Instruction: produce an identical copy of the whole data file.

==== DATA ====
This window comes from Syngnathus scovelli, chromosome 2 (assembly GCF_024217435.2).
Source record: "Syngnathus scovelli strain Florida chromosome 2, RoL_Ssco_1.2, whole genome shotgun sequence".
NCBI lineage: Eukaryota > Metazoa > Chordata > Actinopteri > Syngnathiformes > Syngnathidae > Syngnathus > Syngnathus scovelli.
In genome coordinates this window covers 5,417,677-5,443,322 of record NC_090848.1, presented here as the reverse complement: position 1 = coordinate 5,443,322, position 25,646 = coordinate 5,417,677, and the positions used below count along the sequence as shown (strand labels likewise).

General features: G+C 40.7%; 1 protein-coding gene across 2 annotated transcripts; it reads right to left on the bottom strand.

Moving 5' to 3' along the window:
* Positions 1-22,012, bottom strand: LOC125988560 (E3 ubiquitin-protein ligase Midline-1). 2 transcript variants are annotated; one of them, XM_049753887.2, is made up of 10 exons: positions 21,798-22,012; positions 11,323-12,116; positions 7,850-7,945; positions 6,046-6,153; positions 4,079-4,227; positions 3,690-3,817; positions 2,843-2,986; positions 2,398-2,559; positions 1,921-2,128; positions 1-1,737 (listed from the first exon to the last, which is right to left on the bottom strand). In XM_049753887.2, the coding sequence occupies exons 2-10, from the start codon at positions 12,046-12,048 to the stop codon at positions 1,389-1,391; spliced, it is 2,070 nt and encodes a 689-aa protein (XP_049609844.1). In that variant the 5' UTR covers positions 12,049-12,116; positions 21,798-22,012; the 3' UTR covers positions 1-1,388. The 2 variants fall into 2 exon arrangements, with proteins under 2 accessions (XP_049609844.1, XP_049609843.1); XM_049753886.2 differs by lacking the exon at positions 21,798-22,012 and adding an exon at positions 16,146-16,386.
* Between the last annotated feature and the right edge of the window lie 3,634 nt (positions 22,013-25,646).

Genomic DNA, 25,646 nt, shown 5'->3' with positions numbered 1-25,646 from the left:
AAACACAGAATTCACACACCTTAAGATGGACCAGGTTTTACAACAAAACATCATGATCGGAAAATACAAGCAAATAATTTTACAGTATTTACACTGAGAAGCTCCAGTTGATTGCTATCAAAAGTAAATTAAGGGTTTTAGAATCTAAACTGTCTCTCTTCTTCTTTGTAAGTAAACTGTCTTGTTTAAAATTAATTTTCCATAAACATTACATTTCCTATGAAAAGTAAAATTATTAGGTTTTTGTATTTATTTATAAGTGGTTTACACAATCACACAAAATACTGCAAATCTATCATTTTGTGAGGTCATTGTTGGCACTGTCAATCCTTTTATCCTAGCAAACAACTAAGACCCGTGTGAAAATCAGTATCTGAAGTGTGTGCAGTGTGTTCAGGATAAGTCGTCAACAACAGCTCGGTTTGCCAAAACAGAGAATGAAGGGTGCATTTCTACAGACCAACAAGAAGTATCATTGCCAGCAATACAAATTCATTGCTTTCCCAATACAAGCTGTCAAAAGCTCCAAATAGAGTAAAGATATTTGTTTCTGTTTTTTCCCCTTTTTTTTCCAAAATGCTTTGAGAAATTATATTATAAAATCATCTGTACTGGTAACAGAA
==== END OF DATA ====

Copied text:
This window comes from Syngnathus scovelli, chromosome 2 (assembly GCF_024217435.2).
Source record: "Syngnathus scovelli strain Florida chromosome 2, RoL_Ssco_1.2, whole genome shotgun sequence".
NCBI lineage: Eukaryota > Metazoa > Chordata > Actinopteri > Syngnathiformes > Syngnathidae > Syngnathus > Syngnathus scovelli.
In genome coordinates this window covers 5,417,677-5,443,322 of record NC_090848.1, presented here as the reverse complement: position 1 = coordinate 5,443,322, position 25,646 = coordinate 5,417,677, and the positions used below count along the sequence as shown (strand labels likewise).

General features: G+C 40.7%; 1 protein-coding gene across 2 annotated transcripts; it reads right to left on the bottom strand.

Moving 5' to 3' along the window:
* Positions 1-22,012, bottom strand: LOC125988560 (E3 ubiquitin-protein ligase Midline-1). 2 transcript variants are annotated; one of them, XM_049753887.2, is made up of 10 exons: positions 21,798-22,012; positions 11,323-12,116; positions 7,850-7,945; positions 6,046-6,153; positions 4,079-4,227; positions 3,690-3,817; positions 2,843-2,986; positions 2,398-2,559; positions 1,921-2,128; positions 1-1,737 (listed from the first exon to the last, which is right to left on the bottom strand). In XM_049753887.2, the coding sequence occupies exons 2-10, from the start codon at positions 12,046-12,048 to the stop codon at positions 1,389-1,391; spliced, it is 2,070 nt and encodes a 689-aa protein (XP_049609844.1). In that variant the 5' UTR covers positions 12,049-12,116; positions 21,798-22,012; the 3' UTR covers positions 1-1,388. The 2 variants fall into 2 exon arrangements, with proteins under 2 accessions (XP_049609844.1, XP_049609843.1); XM_049753886.2 differs by lacking the exon at positions 21,798-22,012 and adding an exon at positions 16,146-16,386.
* Between the last annotated feature and the right edge of the window lie 3,634 nt (positions 22,013-25,646).

Genomic DNA, 25,646 nt, shown 5'->3' with positions numbered 1-25,646 from the left:
AAACACAGAATTCACACACCTTAAGATGGACCAGGTTTTACAACAAAACATCATGATCGGAAAATACAAGCAAATAATTTTACAGTATTTACACTGAGAAGCTCCAGTTGATTGCTATCAAAAGTAAATTAAGGGTTTTAGAATCTAAACTGTCTCTCTTCTTCTTTGTAAGTAAACTGTCTTGTTTAAAATTAATTTTCCATAAACATTACATTTCCTATGAAAAGTAAAATTATTAGGTTTTTGTATTTATTTATAAGTGGTTTACACAATCACACAAAATACTGCAAATCTATCATTTTGTGAGGTCATTGTTGGCACTGTCAATCCTTTTATCCTAGCAAACAACTAAGACCCGTGTGAAAATCAGTATCTGAAGTGTGTGCAGTGTGTTCAGGATAAGTCGTCAACAACAGCTCGGTTTGCCAAAACAGAGAATGAAGGGTGCATTTCTACAGACCAACAAGAAGTATCATTGCCAGCAATACAAATTCATTGCTTTCCCAATACAAGCTGTCAAAAGCTCCAAATAGAGTAAAGATATTTGTTTCTGTTTTTTCCCCTTTTTTTTCCAAAATGCTTTGAGAAATTATATTATAAAATCATCTGTACTGGTAACAGAA